In my experience, channel stuffing is rarely strategic. It is usually opportunistic sales people trying to hit their numbers at the end of the quarter. And it grows on itself since at the end of a subsequent quarter the distributors are already suffering indigestion from the preceding quarter's purchases. The CFO normally doesn't become aware of a problem until a couple of quarters down the road when faced with a big stock ballancing request. Not to say it is never a senior management strategy.

Good feedback!

I agree that the CFO is unlikely to be aware / involved. However, VP of Sales typically is. S/he's the one setting the numbers and approving deals / terms. And though sales person are being opportunistic to hit those numbers, its sales management that pushes / forces them to get there.

I also agree that it's difficult to keep pushing existing channel partners. To that end, it has greater probability of success when you are expanding your number of partners / going into new territories, etc.

It's definitely a market strategy and the prime beneficiaries are management, who gets to make their number and trigger the corresponding short term bonuses - commissions, stock options, etc.

Well not to split hairs, but then one would have to say its *not* a market strategy of company, per se, but just of some people in management, for their own personal gain/loss avoidance purposes. Much like 'check kiting' is not any company's 'strategy', although bookkeepers have been known to perpetuate such fraud, (tip: its always the guy with the most accrued vacation time).

However in digging around to disprove your systemematic stuffing strategy statement, I came across quite a few examples when a company knowingly and legally stuffs for gain. Though in these cases its not trying to shift future revenue into earlier periods. One reason is when Vampire Vendor cuts discounted deal with Duped Distributor solely to suck working capital from the now Debt-laden Distributor so that when Sluggish Supplier comes calling there is none left.

Even more sophisticated is target stuffing of just individual lines, i.e Spoiling Supplier gets early wind of Creative Companies new product launch, before announced, and stuffs 'to the gills' all members of Complicit Channel with competing product, often amazingly with space eating demo stations and consigned invertory if need be, just to deny physical space to competitors...

Re: strategy -

Take an early stage company that did $10 million in revenue last year. They are on track to grow 20% this year. At the end of the year, they get deals with 3 channel partners to take on $1 million in sales / channel 'stuffed'. Because of this, the company grows 30% increasing their valuation 50% since such companies are valued heavily on growth rate, so instead of being worth, say $20 million, the company is valued at $30 million. They can raise capital at this higher valuation, etc.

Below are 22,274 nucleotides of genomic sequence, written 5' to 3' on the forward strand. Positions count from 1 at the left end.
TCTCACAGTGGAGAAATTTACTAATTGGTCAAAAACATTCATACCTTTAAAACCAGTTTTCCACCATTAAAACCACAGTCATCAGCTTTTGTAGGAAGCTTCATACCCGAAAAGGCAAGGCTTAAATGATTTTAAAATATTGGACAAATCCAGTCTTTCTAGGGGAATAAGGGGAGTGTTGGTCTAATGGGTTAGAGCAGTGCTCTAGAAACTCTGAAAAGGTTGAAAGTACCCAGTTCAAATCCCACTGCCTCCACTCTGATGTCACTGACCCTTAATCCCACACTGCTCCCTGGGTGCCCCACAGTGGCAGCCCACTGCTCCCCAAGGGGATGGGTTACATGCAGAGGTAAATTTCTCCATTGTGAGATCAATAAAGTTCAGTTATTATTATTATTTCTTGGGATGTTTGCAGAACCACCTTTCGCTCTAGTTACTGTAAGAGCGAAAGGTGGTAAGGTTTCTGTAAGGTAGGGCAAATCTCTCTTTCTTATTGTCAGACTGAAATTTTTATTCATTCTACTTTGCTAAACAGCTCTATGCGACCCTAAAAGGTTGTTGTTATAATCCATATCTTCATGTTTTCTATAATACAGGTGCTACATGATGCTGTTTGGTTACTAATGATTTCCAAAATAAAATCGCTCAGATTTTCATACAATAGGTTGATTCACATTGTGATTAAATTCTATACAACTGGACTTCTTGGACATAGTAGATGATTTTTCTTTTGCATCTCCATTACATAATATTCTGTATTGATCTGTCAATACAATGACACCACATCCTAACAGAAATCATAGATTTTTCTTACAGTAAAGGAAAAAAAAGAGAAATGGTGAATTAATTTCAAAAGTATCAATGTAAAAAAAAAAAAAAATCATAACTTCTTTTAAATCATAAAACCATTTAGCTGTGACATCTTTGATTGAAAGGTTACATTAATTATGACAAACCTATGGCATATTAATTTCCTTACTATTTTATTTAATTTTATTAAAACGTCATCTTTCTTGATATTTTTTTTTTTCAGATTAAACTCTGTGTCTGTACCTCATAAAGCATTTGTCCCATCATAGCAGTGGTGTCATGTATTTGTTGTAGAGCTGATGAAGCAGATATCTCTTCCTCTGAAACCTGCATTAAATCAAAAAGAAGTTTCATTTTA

While I agree some companies do this opportunistically / tactically, there are real benefits for companies to do this. Yes, they can't do it forever, but they can do it long enough to cash out and / or (hopefully) improve the fundamentals to deliver the higher growth sustainably.

I am not saying its ethical or recommended, but there's real potential in pursuing this.

The Dizty Disty has finally wizened up!

Occasionally, distribution channels such as large retailers have been known to identify the practice of channel stuffing in their suppliers, and use the phenomenon to their advantage. This is done by holding back on orders until the end of the suppliers’ quota period. The supplier’s sales force then panics, and sells a large amount of the product under more favorable terms than they would under ordinary circumstances. At the beginning of the next period, no new orders are placed, and, barring any action, the cycle is then repeated. This has an impact on customers, with gluts and shortages as buyers turn to competing products.

Channel Puffing Anyone?

Ok, you're gonna love this: A comprehensive whitepaper on management driven channel stuffing, complete with detailed mathematical modeling, written by Pontificating Professors... From the intro:

...managers have better information about the firm’s internal operating environment. In practice, the most common way for investors to retrieve information about a firm’s performance is through financial reports. As these reports indirectly impact the managers’ compensation, it is not surprising that managers may have incentives to intentionally manage the operation to influence the reports. For example, managers may be tempted to sell excess units of inventory and report higher sales in order to obtain a favorable short-term capital market reaction, even if it is costly for the firm in the long run. This is known as “channel stuffing.

Maybe yes. But just a few.